Listed Building Planning Consent
About Listed Building Consent
The procedure for Listed Building Consent is similar to that for planning permission. Currently no fee is payable.
An application must be made using forms available from Ipswich Borough Council. Applications should be accompanied by sufficient details to identify the building and show in sufficient detail the proposals and their effect on the character of the building. This is usually done by means of 'before' and 'after' plans and elevations.
The application forms and associated certificates can be downloaded here.
Justification of works to a listed building
Applicants for Listed Building Consent must be able to justify their proposals. They need to show why works that would affect the character of a listed building are desirable or necessary. The Council can decline to accept applications where insufficient information is provided.
If you decide to employ an agent, it is recommended that you use one who is experienced with historic buildings and sound conservation practice. Some agents may also be able to specify the works and advise on suitable materials.
For some types of alteration, you will also need Planning Permission and Building Regulations approval, for which there is a fee. Advice can be given on what is required.
The Council has the power to relax certain requirements of the Building Regulations where their strict application would be unreasonable concerning work that will affect the character of a listed building.
If the work involves alteration or demolition of the building and is classified as Grade I or II* Listed, it is necessary for the Council to consult English Heritage.
Planning Permission and Listed Building Consent
It is often the case that work requiring Listed Building Consent will also require Planning Permission. If this is the case, it is strongly advised that the two applications are submitted together. If this is not done, unexpected problems may arise since the granting of Planning Permission does not in every case imply that Listed Building Consent will also be given.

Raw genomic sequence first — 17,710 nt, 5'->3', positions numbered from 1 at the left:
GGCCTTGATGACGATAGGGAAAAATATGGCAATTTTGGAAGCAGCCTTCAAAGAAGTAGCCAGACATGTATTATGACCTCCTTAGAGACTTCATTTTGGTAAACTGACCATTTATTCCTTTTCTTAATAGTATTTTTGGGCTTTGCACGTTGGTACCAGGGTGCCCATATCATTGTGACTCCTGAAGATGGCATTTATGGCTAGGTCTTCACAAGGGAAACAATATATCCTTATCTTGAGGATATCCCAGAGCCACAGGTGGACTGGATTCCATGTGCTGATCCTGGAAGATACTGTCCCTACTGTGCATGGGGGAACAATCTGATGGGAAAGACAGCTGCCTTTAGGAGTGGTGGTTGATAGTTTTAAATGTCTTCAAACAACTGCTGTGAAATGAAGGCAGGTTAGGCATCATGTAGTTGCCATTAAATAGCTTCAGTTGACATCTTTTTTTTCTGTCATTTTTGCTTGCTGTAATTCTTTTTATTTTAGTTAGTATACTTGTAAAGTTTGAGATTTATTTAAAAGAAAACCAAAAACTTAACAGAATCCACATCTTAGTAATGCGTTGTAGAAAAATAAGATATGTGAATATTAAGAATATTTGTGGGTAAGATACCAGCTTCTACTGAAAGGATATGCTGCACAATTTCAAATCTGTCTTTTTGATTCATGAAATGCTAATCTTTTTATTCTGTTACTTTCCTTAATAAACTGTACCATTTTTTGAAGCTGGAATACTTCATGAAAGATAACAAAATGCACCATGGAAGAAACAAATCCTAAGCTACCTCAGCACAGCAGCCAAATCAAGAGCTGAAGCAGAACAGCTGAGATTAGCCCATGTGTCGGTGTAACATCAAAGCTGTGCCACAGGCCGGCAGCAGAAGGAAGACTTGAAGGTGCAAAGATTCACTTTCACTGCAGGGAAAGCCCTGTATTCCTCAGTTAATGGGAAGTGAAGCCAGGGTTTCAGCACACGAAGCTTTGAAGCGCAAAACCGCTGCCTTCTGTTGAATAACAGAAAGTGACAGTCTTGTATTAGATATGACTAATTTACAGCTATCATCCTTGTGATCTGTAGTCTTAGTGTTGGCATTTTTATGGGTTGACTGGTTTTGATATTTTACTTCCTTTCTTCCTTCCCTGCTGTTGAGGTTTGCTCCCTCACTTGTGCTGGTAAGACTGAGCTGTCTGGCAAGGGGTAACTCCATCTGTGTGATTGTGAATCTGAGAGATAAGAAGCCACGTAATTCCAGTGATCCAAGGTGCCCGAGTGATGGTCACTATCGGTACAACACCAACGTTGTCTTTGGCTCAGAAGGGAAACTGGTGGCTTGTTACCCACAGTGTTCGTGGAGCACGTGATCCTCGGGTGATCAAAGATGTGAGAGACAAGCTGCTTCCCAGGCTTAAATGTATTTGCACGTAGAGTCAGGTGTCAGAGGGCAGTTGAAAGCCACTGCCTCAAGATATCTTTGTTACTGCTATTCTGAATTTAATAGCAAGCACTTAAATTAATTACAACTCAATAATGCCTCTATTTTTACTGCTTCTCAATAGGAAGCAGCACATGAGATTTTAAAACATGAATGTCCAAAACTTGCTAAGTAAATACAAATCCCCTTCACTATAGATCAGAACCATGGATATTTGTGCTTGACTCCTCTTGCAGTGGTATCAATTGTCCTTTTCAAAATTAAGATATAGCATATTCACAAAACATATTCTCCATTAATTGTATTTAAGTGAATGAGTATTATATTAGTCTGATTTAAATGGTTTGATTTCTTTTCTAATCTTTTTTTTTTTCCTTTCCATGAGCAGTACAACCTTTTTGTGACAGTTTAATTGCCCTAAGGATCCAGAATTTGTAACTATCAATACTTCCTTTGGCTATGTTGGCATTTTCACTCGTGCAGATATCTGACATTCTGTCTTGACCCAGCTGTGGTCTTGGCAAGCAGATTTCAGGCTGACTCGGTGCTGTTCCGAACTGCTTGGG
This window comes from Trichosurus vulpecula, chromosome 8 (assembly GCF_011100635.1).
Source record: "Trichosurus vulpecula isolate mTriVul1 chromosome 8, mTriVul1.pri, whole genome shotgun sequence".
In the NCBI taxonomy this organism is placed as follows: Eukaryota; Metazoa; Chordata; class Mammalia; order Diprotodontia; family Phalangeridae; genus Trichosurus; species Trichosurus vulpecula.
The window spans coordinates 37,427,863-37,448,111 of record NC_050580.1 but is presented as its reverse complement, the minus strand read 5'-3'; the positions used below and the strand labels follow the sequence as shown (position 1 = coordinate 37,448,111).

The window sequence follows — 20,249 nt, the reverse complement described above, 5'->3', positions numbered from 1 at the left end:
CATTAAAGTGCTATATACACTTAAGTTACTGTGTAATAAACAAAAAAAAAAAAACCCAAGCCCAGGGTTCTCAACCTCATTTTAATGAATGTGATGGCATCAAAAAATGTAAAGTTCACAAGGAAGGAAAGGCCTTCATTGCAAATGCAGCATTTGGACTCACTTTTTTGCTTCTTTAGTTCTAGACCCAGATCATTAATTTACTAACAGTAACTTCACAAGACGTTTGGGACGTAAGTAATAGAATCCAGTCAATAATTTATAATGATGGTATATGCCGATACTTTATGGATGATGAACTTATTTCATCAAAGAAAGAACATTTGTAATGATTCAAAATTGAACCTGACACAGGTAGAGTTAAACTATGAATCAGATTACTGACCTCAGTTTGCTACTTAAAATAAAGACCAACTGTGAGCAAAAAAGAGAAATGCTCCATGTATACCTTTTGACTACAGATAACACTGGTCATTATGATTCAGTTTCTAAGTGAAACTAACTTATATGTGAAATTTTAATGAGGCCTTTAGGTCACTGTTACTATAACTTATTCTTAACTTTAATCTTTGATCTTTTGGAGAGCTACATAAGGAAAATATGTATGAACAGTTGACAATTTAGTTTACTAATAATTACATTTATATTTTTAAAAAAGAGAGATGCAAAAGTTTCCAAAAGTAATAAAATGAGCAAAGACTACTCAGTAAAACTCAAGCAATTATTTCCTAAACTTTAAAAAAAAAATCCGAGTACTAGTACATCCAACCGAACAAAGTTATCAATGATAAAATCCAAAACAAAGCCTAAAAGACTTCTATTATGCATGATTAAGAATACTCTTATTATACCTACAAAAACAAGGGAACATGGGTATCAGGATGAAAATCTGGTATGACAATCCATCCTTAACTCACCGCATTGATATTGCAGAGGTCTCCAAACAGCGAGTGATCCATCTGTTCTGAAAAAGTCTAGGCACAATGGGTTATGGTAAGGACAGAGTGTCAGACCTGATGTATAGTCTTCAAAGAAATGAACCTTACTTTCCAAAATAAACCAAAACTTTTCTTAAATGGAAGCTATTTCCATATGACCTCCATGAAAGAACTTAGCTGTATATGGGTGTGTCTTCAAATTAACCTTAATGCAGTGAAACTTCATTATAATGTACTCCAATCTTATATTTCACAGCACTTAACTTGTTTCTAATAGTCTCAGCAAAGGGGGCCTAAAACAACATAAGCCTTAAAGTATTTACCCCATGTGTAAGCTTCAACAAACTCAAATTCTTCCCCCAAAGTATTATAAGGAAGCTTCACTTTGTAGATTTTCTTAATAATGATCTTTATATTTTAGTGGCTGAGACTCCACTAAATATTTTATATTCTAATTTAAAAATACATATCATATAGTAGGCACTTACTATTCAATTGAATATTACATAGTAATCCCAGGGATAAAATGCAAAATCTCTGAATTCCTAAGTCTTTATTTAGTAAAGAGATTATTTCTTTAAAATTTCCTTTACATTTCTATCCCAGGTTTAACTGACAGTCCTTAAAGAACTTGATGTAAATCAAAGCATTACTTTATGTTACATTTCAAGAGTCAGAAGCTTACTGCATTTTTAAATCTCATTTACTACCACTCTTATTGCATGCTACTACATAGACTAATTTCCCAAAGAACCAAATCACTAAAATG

For example, a building owner may obtain Planning Permission to change the use of a listed building without having any clear idea of the work this alteration may require. Later, when the alterations have been designed, they may be found to be detrimental to the special interest of the building and this could lead to a refusal of Listed Building Consent and possible legal action.
Please note, some works that do not require Planning Permission at all (particularly internal alterations) may still require Listed Building Consent.
How long can it take to get Consent?
It usually takes eight weeks to process a Listed Building Consent application. However, this can take longer in complex cases or where English Heritage are involved.
Some kinds of applications, principally those involving demolition of a Listed building, have to be referred to the Secretary of State before they are determined. If the Secretary of State thinks fit, they may then decide this themselves.
The Council must advertise application for consent both on site and in the local press and must allow at least 21 days for public comment. Work should never begin until a notice giving consent has been received.
Before submitting an application for Listed Building Consent, it can often save time and trouble in the long run, to ask for informal advice before proposals are firmly drawn up. Advice can be given on site if necessary.
Last Updated: Friday 26th April 2013